helen bamber 2

How can you help?

  • Head over to the website http://www.helenbamber.org/
  • Follow @HelenBamber and keep up to date with their events and requests
  • Help a stranger (you never know what it might mean)… Many of the clients who spoke talked about how a simple smile was able to make them feel like they belong.
  • Consider a one off, or monthly, donation
  • In the new year, I will be completing a sponsored reading/ viewing marathon and all proceeds will go to the Helen Bamber Foundation. Details will come in due course, but please promote if you can and get sponsoring when the page is up and running.

Keiran Hodgson- French Exchange


As I am writing this, I am torn. On the one hand I want everyone to know this amazingly talented yet profoundly modest man’s name. The fact that Keiran Hodgson in one performance was able to knock Eddie Izzard off the top spot of my favourite comedians (something Eddie has held unchallenged for 15 year) says it all.
On the other hand, I don’t want to share. I’m selfish and I want to guarantee I can get tickets to this man’s work whenever I need cheering up. However, I think that’s out of my hands.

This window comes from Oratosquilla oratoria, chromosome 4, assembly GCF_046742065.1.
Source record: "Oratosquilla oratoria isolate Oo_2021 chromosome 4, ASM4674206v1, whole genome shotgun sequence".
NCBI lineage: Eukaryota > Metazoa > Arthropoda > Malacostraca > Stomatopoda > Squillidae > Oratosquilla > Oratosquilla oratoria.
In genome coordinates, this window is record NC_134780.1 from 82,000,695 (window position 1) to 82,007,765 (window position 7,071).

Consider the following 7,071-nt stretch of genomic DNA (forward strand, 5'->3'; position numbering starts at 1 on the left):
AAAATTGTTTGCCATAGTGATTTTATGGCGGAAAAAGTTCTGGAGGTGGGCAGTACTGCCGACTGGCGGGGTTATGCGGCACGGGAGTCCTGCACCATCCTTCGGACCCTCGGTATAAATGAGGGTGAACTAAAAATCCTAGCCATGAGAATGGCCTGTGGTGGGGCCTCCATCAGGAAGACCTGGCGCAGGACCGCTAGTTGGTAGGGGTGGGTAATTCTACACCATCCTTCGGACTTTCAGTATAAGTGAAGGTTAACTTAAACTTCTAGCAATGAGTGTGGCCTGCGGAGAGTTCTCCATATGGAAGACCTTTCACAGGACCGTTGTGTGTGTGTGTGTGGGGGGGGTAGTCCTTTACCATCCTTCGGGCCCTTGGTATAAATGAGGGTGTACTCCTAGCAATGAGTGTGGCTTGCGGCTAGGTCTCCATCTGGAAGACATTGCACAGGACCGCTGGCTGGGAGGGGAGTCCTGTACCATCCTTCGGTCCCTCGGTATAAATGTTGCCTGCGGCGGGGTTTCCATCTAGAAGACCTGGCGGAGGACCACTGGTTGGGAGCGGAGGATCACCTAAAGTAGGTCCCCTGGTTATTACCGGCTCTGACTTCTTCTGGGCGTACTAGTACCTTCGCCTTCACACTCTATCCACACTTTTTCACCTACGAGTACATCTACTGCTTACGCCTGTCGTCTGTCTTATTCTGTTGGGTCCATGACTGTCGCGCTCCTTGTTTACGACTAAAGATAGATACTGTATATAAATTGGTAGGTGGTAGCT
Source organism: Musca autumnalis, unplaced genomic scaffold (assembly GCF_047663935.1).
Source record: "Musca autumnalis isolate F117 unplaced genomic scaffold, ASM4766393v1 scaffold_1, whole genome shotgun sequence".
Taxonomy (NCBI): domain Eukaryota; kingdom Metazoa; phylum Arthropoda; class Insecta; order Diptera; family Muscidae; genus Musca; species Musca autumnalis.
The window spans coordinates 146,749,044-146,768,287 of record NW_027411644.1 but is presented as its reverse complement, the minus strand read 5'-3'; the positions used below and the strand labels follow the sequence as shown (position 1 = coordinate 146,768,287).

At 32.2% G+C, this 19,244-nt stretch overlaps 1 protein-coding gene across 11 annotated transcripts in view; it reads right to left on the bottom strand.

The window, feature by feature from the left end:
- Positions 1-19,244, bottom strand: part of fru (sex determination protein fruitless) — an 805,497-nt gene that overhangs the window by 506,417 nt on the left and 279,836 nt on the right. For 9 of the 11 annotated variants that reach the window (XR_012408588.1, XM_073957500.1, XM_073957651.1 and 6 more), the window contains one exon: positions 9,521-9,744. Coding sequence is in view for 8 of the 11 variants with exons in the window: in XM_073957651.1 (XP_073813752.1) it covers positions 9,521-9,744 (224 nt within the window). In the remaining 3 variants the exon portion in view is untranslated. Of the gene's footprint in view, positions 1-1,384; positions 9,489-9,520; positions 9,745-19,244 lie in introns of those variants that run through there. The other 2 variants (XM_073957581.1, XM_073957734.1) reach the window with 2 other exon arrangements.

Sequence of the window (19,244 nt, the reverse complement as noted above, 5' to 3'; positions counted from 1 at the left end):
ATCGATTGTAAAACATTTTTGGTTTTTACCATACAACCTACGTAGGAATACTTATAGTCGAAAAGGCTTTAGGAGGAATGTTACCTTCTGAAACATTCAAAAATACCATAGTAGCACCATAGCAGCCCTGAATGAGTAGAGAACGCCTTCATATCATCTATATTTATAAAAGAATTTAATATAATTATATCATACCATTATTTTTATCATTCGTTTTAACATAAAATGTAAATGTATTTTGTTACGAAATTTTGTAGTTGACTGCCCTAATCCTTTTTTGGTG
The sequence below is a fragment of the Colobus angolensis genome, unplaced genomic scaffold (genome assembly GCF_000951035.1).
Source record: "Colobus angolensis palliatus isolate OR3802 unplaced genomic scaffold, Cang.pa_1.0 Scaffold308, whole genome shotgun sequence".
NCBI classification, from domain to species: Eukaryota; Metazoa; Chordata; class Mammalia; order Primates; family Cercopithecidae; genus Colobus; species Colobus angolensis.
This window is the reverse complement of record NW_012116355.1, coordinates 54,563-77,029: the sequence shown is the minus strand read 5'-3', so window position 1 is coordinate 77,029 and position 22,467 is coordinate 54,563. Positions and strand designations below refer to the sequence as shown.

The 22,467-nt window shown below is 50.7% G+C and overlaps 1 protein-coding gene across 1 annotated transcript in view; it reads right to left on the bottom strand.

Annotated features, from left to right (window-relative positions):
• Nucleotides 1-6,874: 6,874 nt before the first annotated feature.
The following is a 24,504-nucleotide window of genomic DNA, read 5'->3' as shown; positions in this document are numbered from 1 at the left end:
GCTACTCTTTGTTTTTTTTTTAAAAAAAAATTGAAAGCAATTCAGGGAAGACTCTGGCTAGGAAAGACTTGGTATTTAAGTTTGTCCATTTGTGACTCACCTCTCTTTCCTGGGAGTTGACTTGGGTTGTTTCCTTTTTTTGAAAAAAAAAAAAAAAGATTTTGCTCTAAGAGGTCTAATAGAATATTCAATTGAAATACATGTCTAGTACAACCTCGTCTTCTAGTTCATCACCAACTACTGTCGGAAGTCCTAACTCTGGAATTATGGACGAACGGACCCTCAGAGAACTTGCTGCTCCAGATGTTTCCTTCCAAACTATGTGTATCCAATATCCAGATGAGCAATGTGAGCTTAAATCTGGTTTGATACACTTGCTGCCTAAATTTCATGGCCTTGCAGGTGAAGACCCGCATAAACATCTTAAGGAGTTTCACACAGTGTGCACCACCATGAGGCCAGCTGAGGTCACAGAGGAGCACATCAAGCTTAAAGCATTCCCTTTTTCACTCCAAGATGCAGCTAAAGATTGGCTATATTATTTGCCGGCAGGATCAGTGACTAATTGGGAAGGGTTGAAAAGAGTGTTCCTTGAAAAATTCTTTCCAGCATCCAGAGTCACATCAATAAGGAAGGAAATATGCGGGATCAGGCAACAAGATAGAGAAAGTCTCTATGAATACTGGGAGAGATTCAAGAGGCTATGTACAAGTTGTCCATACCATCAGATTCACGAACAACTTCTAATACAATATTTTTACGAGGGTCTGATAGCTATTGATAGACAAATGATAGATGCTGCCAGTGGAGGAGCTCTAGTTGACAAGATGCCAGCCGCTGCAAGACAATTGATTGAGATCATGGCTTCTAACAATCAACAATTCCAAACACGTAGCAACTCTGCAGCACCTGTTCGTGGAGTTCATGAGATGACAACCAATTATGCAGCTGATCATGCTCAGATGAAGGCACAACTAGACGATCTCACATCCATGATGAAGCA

The show itself is an hour of multiple characters interwoven seamlessly ( my third viewing was spent watching his distinct movements and stance from one character to another) to narrate Keiran’s travels to France with his school in 2003.
From the opening explanation of Mrs Cook ‘I want to be memorable’ he has everyone hooked. You all know the teacher; a little bit odd, a little bit too much, but totally wanting the best for her kids.
Fifteen year old Keiran spends the time writing French poetry that impresses no one (except the audience of course. Particularly this one, who now regrets French being something I gave up on that first ever lesson back in 1997), avoiding the advances of MISS Robison and teaching the French how to speak Yorkshire.
As it draws to a close and Keiran says goodbye to his host family, we discover some implications to his actions throughout the holiday. It leads to the most heartwarming and brutally honest conversation any of us would like to have with our younger self.

While there are too many highlights to mention ‘grow your sideburns it makes you look like- never mind’, ‘what’s a Burtis?’ and ‘welcome to Besancon..’ Being among them, It is the entrance of the ‘girl’ who join them on the trip that will have everyone in stitches and begging for an encore.
An honourable mention has to be give to the character of Curtis. Everyone knows someone like Curtis, every teacher has a Curtis, yet Kerian’s depiction is funny, fresh and far from cliche that other comedians would present.

I am unaware of any repeat performances of this particular show. To date I have seen three separate performances since it’s return from Fringe and I have laughed as long as hard I did the first time. While you potentially unlucky people may not have chance to see French Exchange, I am writing this review in the hopes that you will all follow him like he’s one of the Beatles.